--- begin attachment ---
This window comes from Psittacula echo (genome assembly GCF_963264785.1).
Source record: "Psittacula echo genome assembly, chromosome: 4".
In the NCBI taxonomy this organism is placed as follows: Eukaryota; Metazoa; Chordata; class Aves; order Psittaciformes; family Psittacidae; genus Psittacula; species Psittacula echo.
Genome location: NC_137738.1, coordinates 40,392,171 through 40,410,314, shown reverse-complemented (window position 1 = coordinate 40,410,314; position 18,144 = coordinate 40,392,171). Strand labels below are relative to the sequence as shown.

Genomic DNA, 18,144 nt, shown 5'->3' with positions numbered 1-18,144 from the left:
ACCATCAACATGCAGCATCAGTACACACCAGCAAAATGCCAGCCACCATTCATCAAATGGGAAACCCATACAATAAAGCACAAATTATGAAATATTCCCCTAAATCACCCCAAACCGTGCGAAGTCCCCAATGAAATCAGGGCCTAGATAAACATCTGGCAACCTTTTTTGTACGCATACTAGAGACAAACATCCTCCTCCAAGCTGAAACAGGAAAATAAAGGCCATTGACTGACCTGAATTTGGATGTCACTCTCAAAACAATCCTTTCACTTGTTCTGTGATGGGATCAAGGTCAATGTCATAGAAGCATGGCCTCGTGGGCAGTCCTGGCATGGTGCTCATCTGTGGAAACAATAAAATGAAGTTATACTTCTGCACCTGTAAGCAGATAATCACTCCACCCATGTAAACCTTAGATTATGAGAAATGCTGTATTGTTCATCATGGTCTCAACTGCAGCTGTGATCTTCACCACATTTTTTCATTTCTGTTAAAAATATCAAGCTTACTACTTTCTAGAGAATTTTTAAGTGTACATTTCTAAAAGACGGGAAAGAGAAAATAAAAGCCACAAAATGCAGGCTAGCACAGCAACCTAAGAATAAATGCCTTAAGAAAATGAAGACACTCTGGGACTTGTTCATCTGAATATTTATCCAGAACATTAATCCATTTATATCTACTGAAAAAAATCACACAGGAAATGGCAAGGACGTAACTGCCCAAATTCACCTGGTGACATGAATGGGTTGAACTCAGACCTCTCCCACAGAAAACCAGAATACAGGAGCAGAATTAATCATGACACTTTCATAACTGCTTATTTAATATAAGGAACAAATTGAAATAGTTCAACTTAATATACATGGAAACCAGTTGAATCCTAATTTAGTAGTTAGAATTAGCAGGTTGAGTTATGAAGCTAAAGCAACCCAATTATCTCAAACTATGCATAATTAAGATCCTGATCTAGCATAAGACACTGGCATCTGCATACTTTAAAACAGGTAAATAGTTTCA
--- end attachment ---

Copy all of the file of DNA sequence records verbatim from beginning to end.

This window comes from Psittacula echo (genome assembly GCF_963264785.1).
Source record: "Psittacula echo genome assembly, chromosome: 4".
In the NCBI taxonomy this organism is placed as follows: Eukaryota; Metazoa; Chordata; class Aves; order Psittaciformes; family Psittacidae; genus Psittacula; species Psittacula echo.
Genome location: NC_137738.1, coordinates 40,392,171 through 40,410,314, shown reverse-complemented (window position 1 = coordinate 40,410,314; position 18,144 = coordinate 40,392,171). Strand labels below are relative to the sequence as shown.

Genomic DNA, 18,144 nt, shown 5'->3' with positions numbered 1-18,144 from the left:
ACCATCAACATGCAGCATCAGTACACACCAGCAAAATGCCAGCCACCATTCATCAAATGGGAAACCCATACAATAAAGCACAAATTATGAAATATTCCCCTAAATCACCCCAAACCGTGCGAAGTCCCCAATGAAATCAGGGCCTAGATAAACATCTGGCAACCTTTTTTGTACGCATACTAGAGACAAACATCCTCCTCCAAGCTGAAACAGGAAAATAAAGGCCATTGACTGACCTGAATTTGGATGTCACTCTCAAAACAATCCTTTCACTTGTTCTGTGATGGGATCAAGGTCAATGTCATAGAAGCATGGCCTCGTGGGCAGTCCTGGCATGGTGCTCATCTGTGGAAACAATAAAATGAAGTTATACTTCTGCACCTGTAAGCAGATAATCACTCCACCCATGTAAACCTTAGATTATGAGAAATGCTGTATTGTTCATCATGGTCTCAACTGCAGCTGTGATCTTCACCACATTTTTTCATTTCTGTTAAAAATATCAAGCTTACTACTTTCTAGAGAATTTTTAAGTGTACATTTCTAAAAGACGGGAAAGAGAAAATAAAAGCCACAAAATGCAGGCTAGCACAGCAACCTAAGAATAAATGCCTTAAGAAAATGAAGACACTCTGGGACTTGTTCATCTGAATATTTATCCAGAACATTAATCCATTTATATCTACTGAAAAAAATCACACAGGAAATGGCAAGGACGTAACTGCCCAAATTCACCTGGTGACATGAATGGGTTGAACTCAGACCTCTCCCACAGAAAACCAGAATACAGGAGCAGAATTAATCATGACACTTTCATAACTGCTTATTTAATATAAGGAACAAATTGAAATAGTTCAACTTAATATACATGGAAACCAGTTGAATCCTAATTTAGTAGTTAGAATTAGCAGGTTGAGTTATGAAGCTAAAGCAACCCAATTATCTCAAACTATGCATAATTAAGATCCTGATCTAGCATAAGACACTGGCATCTGCATACTTTAAAACAGGTAAATAGTTTCA